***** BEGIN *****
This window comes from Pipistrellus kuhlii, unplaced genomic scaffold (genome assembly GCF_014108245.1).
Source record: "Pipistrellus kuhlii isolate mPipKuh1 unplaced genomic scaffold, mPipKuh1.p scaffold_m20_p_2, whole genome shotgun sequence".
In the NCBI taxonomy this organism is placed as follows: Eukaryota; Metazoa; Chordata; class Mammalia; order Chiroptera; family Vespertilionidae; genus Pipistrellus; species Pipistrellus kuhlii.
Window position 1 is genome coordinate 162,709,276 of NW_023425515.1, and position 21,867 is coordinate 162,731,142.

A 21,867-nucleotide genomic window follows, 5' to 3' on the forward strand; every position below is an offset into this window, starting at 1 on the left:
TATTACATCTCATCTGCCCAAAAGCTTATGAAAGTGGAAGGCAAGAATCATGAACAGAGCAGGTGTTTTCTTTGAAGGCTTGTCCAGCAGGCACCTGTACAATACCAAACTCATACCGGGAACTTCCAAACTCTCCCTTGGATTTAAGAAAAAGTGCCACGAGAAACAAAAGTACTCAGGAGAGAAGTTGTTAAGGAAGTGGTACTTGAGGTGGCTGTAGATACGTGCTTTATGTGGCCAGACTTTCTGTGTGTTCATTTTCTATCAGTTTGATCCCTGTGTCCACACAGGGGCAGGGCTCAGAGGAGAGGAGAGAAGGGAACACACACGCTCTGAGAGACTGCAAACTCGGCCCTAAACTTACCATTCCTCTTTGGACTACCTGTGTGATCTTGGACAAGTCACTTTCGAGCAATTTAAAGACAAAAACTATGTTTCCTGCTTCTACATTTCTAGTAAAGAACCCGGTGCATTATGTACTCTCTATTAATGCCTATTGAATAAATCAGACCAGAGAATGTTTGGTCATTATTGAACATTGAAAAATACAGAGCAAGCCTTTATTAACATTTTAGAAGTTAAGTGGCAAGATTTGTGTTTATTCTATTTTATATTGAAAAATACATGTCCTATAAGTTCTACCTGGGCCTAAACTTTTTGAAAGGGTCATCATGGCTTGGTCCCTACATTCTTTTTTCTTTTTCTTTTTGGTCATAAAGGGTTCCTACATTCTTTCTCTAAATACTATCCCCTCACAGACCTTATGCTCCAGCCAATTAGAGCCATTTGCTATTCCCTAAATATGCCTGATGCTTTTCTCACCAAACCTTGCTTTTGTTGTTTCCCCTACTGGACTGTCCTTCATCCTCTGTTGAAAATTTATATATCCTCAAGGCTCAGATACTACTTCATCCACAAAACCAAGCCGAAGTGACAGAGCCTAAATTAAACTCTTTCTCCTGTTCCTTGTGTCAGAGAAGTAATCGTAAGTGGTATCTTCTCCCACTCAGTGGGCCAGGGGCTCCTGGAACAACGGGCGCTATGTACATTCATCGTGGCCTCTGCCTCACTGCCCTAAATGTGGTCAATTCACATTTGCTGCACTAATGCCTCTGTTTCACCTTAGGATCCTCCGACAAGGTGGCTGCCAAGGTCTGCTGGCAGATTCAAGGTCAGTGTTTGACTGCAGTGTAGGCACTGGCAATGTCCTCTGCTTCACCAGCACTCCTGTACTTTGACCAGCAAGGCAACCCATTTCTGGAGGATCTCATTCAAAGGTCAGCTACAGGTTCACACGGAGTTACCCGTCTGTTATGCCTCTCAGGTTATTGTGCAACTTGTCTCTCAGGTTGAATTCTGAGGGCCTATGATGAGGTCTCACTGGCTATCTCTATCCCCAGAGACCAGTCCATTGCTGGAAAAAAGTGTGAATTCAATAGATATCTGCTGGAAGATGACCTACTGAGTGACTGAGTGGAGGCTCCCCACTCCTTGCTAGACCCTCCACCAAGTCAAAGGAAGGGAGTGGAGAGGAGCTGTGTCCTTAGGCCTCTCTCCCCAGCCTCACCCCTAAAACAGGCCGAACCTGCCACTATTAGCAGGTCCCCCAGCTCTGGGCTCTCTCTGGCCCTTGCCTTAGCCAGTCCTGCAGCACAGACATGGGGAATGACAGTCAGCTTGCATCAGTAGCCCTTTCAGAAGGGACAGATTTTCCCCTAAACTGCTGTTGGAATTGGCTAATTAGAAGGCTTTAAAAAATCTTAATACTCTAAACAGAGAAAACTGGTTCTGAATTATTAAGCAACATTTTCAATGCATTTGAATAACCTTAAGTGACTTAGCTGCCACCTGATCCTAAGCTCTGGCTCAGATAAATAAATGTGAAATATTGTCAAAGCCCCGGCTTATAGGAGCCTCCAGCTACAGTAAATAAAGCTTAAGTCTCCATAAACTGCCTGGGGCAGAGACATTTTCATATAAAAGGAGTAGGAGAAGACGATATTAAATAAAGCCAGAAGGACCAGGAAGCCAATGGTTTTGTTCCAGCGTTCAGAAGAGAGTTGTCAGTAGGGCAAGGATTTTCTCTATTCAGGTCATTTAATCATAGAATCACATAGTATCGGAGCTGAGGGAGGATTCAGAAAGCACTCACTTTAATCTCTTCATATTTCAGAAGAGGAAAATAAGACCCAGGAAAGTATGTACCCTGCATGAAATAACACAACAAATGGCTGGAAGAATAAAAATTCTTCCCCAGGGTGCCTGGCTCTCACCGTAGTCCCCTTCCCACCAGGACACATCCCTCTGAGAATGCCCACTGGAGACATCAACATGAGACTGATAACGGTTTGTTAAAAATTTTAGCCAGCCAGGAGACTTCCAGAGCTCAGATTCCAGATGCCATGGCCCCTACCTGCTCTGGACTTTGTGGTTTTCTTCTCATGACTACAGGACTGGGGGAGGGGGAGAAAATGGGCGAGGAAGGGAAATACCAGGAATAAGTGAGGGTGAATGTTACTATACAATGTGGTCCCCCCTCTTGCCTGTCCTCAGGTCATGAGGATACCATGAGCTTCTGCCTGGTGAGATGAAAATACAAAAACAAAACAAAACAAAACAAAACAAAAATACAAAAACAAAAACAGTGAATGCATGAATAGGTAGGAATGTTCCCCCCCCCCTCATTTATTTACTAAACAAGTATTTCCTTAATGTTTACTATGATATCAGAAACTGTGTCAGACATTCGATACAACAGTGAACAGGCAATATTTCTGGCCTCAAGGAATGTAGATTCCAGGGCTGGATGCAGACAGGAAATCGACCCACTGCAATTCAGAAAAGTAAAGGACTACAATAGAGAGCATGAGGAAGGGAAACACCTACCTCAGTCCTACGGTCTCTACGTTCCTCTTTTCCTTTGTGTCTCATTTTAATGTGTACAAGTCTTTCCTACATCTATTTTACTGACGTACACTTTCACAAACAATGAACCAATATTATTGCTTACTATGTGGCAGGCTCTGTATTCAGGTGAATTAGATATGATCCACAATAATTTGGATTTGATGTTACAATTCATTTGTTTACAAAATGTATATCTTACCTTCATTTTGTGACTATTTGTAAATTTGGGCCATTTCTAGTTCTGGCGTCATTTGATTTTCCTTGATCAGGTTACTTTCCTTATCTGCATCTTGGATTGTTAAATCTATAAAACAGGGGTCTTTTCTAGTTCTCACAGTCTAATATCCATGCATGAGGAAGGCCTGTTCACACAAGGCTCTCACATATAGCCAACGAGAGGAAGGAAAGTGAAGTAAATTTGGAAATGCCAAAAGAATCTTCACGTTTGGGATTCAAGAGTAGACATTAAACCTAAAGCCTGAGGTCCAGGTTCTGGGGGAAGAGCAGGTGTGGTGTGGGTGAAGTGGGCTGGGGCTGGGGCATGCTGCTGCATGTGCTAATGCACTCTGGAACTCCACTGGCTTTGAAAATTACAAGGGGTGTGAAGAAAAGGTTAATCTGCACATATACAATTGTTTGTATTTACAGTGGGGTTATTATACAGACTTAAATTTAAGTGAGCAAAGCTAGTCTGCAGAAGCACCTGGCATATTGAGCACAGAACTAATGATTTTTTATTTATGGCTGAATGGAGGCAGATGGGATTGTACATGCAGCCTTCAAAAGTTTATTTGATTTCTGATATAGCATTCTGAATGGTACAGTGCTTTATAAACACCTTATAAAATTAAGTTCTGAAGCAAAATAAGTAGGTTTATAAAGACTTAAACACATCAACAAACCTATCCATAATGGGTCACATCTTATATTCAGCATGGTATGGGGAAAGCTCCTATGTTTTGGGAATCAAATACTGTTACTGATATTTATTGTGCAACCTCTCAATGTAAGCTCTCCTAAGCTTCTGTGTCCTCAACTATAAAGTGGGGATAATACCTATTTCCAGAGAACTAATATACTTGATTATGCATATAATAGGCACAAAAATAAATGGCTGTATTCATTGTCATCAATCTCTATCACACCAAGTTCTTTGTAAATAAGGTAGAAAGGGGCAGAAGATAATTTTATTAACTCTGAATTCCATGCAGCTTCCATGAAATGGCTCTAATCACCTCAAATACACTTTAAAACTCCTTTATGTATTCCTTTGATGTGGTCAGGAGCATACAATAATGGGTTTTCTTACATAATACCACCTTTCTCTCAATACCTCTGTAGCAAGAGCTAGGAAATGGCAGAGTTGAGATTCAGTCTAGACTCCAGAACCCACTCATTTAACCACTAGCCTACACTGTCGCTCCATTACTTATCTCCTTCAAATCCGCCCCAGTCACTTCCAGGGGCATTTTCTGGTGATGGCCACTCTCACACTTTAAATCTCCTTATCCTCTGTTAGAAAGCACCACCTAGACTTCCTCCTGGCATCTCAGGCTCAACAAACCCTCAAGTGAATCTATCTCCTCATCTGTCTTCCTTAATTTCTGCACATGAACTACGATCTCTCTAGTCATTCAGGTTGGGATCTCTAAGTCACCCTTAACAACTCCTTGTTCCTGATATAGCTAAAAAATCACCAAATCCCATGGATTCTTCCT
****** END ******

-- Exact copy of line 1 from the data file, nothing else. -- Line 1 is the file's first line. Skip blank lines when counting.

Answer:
This window comes from Pipistrellus kuhlii, unplaced genomic scaffold (genome assembly GCF_014108245.1).